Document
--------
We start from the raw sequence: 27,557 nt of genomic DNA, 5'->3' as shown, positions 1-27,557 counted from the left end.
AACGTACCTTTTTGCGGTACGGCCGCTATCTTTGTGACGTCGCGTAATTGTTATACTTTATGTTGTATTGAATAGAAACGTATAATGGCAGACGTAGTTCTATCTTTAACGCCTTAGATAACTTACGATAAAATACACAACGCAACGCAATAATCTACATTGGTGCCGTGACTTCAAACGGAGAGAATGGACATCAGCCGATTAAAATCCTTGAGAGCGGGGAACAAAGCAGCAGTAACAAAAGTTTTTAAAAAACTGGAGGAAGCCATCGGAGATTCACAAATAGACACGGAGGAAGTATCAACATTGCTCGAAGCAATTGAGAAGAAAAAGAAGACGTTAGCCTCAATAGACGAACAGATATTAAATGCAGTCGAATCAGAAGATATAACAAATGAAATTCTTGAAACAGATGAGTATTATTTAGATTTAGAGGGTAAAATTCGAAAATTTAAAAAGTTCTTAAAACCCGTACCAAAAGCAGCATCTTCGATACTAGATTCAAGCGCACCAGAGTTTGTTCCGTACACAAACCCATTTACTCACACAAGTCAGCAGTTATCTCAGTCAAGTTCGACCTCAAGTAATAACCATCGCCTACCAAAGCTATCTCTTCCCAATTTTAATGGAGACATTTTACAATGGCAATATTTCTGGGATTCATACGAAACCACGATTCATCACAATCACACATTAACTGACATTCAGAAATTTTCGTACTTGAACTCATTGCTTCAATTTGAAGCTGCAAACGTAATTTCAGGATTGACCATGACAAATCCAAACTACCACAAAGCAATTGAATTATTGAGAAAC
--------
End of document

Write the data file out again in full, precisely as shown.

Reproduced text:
We start from the raw sequence: 27,557 nt of genomic DNA, 5'->3' as shown, positions 1-27,557 counted from the left end.
AACGTACCTTTTTGCGGTACGGCCGCTATCTTTGTGACGTCGCGTAATTGTTATACTTTATGTTGTATTGAATAGAAACGTATAATGGCAGACGTAGTTCTATCTTTAACGCCTTAGATAACTTACGATAAAATACACAACGCAACGCAATAATCTACATTGGTGCCGTGACTTCAAACGGAGAGAATGGACATCAGCCGATTAAAATCCTTGAGAGCGGGGAACAAAGCAGCAGTAACAAAAGTTTTTAAAAAACTGGAGGAAGCCATCGGAGATTCACAAATAGACACGGAGGAAGTATCAACATTGCTCGAAGCAATTGAGAAGAAAAAGAAGACGTTAGCCTCAATAGACGAACAGATATTAAATGCAGTCGAATCAGAAGATATAACAAATGAAATTCTTGAAACAGATGAGTATTATTTAGATTTAGAGGGTAAAATTCGAAAATTTAAAAAGTTCTTAAAACCCGTACCAAAAGCAGCATCTTCGATACTAGATTCAAGCGCACCAGAGTTTGTTCCGTACACAAACCCATTTACTCACACAAGTCAGCAGTTATCTCAGTCAAGTTCGACCTCAAGTAATAACCATCGCCTACCAAAGCTATCTCTTCCCAATTTTAATGGAGACATTTTACAATGGCAATATTTCTGGGATTCATACGAAACCACGATTCATCACAATCACACATTAACTGACATTCAGAAATTTTCGTACTTGAACTCATTGCTTCAATTTGAAGCTGCAAACGTAATTTCAGGATTGACCATGACAAATCCAAACTACCACAAAGCAATTGAATTATTGAGAAAC